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Parts of the Atmosphere

The atmosphere is not uniform all throughout. In fact, as you go from the bottom (Earth’s surface) to the top (towards space), you will observe changes in temperature and pressure.

As you go up the atmosphere, the pressure decreases due to fewer air molecules “pressing down” on you. Most of the air molecules are heavy and are concentrated near the surface of the Earth.

On the other hand, temperature changes differently as you go from one atmospheric layer to another. Let’s take a look at the different layers of the atmosphere.

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1. Troposphere

This is the lowest layer of the atmosphere. In this layer, temperature decreases with increasing altitude. The troposphere is the most important layer for meteorologists because all of the weather phenomena occur here.

The outermost boundary of the troposphere is called tropopause.

2. Stratosphere

The temperature in this region increases with altitude because the ozone layer is located here.

As discussed earlier, the ozone layer becomes hot due to the absorption and trapping of UV rays from the Sun. Commercial airplanes fly in the lower portions of the stratosphere because of the less frequent turbulence experienced, unlike in the troposphere.

The end of the stratosphere is marked by stratopause.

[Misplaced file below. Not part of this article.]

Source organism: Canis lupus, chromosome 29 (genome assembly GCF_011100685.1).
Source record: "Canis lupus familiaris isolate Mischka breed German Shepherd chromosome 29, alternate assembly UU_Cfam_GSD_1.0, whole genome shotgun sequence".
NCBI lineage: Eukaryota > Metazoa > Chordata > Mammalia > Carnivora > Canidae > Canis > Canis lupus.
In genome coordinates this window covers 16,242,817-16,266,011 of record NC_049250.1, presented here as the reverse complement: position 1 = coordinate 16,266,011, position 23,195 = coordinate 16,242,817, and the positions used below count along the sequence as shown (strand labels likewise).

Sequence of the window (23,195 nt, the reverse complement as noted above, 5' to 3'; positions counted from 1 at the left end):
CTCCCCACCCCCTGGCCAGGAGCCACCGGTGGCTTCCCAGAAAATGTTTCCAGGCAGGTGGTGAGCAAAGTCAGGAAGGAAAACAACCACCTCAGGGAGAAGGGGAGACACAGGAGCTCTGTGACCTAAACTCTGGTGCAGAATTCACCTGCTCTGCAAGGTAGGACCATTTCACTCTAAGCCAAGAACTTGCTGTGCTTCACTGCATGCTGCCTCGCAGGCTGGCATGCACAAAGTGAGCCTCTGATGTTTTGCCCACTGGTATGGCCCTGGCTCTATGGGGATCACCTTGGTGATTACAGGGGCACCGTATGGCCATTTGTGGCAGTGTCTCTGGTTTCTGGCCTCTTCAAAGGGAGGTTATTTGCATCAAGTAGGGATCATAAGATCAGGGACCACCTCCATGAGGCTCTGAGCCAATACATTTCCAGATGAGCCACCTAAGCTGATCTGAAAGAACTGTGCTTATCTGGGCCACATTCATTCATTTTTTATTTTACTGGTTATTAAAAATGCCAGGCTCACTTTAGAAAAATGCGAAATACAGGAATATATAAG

3. Mesosphere

The coldest temperatures in the atmosphere (around -90°C) can be found at the end of this layer at the mesopause. The mesosphere protects us from meteors by burning up most meteors and asteroids before they reach the Earth’s surface.

4. Thermosphere

Temperatures start to rise again in this layer due to the constant absorption of high-energy radiation from the Sun by atoms of oxygen and nitrogen. It is in this layer where satellites orbit around the Earth.

At the end of the thermosphere is a very thin layer of air called the exosphere which is considered the “final frontier” of the atmosphere. 


Weather versus Climate

As mentioned above, the troposphere is the layer in which all weather phenomena occur. The study of weather phenomena is called meteorology.

Weather refers to the conditions of the atmosphere in a region over a short period of time. Climate, on the other hand, is the long-term behavior of the atmosphere over a region.